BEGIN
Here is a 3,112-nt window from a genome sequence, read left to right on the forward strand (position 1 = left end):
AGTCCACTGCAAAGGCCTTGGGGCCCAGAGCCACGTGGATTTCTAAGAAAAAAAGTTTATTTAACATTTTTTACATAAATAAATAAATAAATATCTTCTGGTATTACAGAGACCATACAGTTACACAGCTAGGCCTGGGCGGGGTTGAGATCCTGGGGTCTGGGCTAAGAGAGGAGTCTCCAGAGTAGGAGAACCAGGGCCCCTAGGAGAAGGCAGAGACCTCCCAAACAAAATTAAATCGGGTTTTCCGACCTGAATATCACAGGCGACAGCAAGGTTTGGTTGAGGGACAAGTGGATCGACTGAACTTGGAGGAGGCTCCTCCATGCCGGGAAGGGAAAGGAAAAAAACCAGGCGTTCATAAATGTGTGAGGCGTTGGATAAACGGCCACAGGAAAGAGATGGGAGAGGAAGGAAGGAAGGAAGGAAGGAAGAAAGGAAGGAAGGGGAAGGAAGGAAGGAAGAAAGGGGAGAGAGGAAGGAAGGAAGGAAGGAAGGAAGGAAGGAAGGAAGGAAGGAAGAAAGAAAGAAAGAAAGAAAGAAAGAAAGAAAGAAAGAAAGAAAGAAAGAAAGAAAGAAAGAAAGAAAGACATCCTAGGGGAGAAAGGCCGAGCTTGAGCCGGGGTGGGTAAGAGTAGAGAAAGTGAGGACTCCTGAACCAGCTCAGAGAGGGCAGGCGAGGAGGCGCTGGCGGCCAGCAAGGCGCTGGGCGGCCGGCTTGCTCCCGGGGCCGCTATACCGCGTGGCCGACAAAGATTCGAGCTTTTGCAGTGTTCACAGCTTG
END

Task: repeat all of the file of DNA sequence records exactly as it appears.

Here is a 3,112-nt window from a genome sequence, read left to right on the forward strand (position 1 = left end):
AGTCCACTGCAAAGGCCTTGGGGCCCAGAGCCACGTGGATTTCTAAGAAAAAAAGTTTATTTAACATTTTTTACATAAATAAATAAATAAATATCTTCTGGTATTACAGAGACCATACAGTTACACAGCTAGGCCTGGGCGGGGTTGAGATCCTGGGGTCTGGGCTAAGAGAGGAGTCTCCAGAGTAGGAGAACCAGGGCCCCTAGGAGAAGGCAGAGACCTCCCAAACAAAATTAAATCGGGTTTTCCGACCTGAATATCACAGGCGACAGCAAGGTTTGGTTGAGGGACAAGTGGATCGACTGAACTTGGAGGAGGCTCCTCCATGCCGGGAAGGGAAAGGAAAAAAACCAGGCGTTCATAAATGTGTGAGGCGTTGGATAAACGGCCACAGGAAAGAGATGGGAGAGGAAGGAAGGAAGGAAGGAAGGAAGAAAGGAAGGAAGGGGAAGGAAGGAAGGAAGAAAGGGGAGAGAGGAAGGAAGGAAGGAAGGAAGGAAGGAAGGAAGGAAGGAAGGAAGAAAGAAAGAAAGAAAGAAAGAAAGAAAGAAAGAAAGAAAGAAAGAAAGAAAGAAAGAAAGAAAGAAAGACATCCTAGGGGAGAAAGGCCGAGCTTGAGCCGGGGTGGGTAAGAGTAGAGAAAGTGAGGACTCCTGAACCAGCTCAGAGAGGGCAGGCGAGGAGGCGCTGGCGGCCAGCAAGGCGCTGGGCGGCCGGCTTGCTCCCGGGGCCGCTATACCGCGTGGCCGACAAAGATTCGAGCTTTTGCAGTGTTCACAGCTTG